Online RN to MSN
Clinical Systems Leadership

A Growing Number of Nurses are Getting Their BSN

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Both nurses and employers are liking the idea of a Bachelor of Science in Nursing more and more. While many people used to become registered nurses after earning their associate degree or in-hospital diploma, the number of BSN holders who are taking the National Council Licensure Examination to become RNs is steadily increasing, Health Affairs explained.

The medical news source used NCLEX data to examine the qualifications of first-time test takers and exam trends. Health Affairs reported that BSN graduates are growing in number and popularity and that the health care system prefers these students because of their diverse skill sets.

In 2001, 60 percent of those who took the RN exam had associate degrees while only 36 percent had BSNs. Today, those numbers have shifted substantially. The number of people passing the exam with associate degrees dropped to 53 percent, while the amount with BSNs rose from 10 percent to 45 percent.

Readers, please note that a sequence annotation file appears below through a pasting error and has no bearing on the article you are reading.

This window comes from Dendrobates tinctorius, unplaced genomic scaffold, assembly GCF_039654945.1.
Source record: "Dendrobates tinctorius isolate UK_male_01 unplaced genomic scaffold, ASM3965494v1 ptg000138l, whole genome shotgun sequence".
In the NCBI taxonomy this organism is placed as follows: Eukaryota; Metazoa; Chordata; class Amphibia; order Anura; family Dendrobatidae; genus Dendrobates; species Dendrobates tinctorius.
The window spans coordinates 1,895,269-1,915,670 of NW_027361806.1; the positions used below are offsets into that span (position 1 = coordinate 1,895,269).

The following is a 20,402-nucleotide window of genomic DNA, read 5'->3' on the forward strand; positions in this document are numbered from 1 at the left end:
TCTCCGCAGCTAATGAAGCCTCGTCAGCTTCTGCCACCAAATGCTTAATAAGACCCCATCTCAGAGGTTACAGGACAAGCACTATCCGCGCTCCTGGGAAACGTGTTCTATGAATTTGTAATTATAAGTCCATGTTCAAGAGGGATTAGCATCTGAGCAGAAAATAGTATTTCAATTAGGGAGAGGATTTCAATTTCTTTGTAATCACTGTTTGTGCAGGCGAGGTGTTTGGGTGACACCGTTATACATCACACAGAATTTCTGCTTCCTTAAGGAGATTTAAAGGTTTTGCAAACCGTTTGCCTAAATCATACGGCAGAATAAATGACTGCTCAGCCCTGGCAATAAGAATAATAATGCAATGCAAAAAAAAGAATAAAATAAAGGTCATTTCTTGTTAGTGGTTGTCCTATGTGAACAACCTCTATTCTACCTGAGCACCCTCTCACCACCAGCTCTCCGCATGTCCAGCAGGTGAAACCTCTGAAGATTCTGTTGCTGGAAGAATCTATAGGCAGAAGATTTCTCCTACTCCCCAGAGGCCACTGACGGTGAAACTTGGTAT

In addition to the shift in test passers, more people are enrolling in BSN programs, Health Affairs reported. This is emerging as the superior pathway, especially since major health care reforms put an added focus on multidisciplinary skills.

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Working past a BSN
If you’re considering earning your BSN or you’re already an RN, you may want to consider continuing your education. Working to earn your Master of Science in Nursing degree can carry a number of benefits for any RN.

Earning your MSN can open up a number of career pathways that aren’t available for someone with their associate or BSN. You can be a nurse practitioner, anesthetist, a specialist in a field that interested you or many other high-level positions.

Nurses with MSNs have potential to earn higher salaries than those with BSNs and hold more significant influence at their institutions. MSNs are a great option for people who earned a BSN and want to continue learning. An MSN can put you on the pathway to your dream career.

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